Routing in Angular

Routing in Angular is a crucial aspect of building single-page applications (SPAs) that enable navigation between different views or components without full page reloads. Here's a basic rundown:

Setting Up Routes:

  1. Import Routes and RouterModule: In your Angular app module file (app.module.ts), import Routes and RouterModule from @angular/router.
  2. Define Routes: Create an array of route objects where each route specifies a path and the component it should display. For example:

                        const routes: Routes = [
                        { path: '', redirectTo: '/home', pathMatch: 'full' }, // Default route
                        { path: 'home', component: HomeComponent },
                        { path: 'about', component: AboutComponent },
                        // Add more routes as needed

  3. Configure RouterModule: Use RouterModule.forRoot() to configure the routes in your app module's imports array:

                            imports: [
                              // Other module imports
                            // Other configurations

Using Router Outlet

In your main template file (app.component.html by default), include the tag. This is where Angular will render the component associated with the current route.



  • RouterLink Directive: Use the routerLink directive in your templates to navigate to different routes. For example:

                        <a routerLink="/home">Home</a>
                        <a routerLink="/about">About</a>                    

  • Programmatic Navigation: In your component classes, you can use the Router service to navigate programmatically:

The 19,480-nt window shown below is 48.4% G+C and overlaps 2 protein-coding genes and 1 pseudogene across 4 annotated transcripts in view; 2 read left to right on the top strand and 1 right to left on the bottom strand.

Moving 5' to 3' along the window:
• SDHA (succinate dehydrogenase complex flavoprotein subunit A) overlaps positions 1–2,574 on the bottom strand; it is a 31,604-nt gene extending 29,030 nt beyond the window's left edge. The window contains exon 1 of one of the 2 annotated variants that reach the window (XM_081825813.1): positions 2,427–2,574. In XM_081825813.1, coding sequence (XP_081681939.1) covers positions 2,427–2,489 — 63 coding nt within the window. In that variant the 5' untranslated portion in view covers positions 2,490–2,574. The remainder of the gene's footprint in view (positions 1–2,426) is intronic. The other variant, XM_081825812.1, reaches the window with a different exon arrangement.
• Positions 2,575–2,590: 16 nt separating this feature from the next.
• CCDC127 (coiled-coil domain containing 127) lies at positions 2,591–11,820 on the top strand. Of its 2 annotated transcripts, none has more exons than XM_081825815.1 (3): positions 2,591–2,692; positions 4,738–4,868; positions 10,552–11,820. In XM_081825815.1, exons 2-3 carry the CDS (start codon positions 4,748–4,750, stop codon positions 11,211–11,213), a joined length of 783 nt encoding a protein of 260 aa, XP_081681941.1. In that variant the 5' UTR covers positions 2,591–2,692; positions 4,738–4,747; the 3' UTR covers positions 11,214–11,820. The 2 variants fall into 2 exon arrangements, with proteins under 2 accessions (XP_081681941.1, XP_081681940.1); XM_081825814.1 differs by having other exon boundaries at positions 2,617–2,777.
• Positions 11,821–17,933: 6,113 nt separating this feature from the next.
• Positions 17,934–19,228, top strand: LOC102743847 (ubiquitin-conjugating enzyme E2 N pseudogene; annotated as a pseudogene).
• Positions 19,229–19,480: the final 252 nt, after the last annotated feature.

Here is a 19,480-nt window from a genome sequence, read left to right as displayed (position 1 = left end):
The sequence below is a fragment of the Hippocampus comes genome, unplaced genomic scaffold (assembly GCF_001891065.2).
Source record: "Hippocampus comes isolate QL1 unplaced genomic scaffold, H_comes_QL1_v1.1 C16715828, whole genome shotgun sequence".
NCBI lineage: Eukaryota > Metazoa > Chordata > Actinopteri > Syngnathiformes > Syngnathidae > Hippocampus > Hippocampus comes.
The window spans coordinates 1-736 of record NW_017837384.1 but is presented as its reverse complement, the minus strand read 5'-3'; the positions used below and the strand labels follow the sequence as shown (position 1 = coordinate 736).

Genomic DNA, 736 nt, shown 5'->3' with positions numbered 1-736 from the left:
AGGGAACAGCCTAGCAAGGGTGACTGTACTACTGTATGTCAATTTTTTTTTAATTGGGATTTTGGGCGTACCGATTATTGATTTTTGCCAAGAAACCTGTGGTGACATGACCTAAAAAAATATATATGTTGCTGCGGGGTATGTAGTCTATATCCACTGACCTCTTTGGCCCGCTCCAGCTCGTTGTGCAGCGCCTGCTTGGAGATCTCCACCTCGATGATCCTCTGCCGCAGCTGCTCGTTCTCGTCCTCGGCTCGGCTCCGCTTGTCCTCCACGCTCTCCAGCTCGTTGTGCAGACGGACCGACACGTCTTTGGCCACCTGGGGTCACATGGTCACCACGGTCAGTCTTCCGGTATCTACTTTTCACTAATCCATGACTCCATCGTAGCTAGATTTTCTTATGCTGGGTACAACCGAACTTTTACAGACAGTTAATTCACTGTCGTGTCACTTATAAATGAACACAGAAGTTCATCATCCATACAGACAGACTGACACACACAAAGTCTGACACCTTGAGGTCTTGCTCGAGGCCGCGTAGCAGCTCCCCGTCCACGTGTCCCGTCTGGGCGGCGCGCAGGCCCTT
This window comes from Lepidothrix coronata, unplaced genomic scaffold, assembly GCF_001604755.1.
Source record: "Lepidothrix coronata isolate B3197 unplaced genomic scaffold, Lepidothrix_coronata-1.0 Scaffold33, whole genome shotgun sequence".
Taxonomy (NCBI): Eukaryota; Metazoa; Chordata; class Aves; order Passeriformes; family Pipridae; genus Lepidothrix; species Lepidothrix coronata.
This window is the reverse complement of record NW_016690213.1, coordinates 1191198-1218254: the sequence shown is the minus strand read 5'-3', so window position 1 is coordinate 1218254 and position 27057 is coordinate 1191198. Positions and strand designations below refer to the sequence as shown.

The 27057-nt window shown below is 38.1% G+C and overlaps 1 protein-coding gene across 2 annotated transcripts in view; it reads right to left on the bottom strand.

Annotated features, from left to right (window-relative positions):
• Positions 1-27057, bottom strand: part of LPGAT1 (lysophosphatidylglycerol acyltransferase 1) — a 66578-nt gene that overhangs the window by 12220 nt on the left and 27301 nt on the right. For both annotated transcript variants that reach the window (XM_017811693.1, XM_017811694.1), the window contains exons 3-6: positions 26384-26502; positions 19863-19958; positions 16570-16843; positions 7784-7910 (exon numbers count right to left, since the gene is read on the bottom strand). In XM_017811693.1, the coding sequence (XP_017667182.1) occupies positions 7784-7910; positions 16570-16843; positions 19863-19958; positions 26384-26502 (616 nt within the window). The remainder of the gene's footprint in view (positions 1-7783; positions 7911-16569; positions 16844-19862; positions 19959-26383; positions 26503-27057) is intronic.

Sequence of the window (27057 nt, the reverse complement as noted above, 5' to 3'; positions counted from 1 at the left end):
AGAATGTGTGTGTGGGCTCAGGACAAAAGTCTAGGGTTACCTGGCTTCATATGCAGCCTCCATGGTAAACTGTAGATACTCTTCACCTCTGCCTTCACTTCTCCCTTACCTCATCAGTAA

import { Router } from '@angular/router';
                        constructor(private router: Router) {}
                        goToAboutPage() {

Route Parameters

You can define routes with parameters to handle dynamic data. For example:

            { path: 'users/:id', component: UserComponent }

And in your component, access the parameter using ActivatedRoute:

            import { ActivatedRoute } from '@angular/router';

            constructor(private route: ActivatedRoute) {
              this.route.params.subscribe(params => {
                const userId = params['id'];
                // Use userId to fetch user data or perform actions

Route Guards

You can implement guards to control access to certain routes based on conditions (e.g., authentication) using CanActivate, CanActivateChild, CanDeactivate, etc.

Angular's routing system provides a lot of flexibility and power in managing navigation within your application, allowing for both simple and complex navigation structures.

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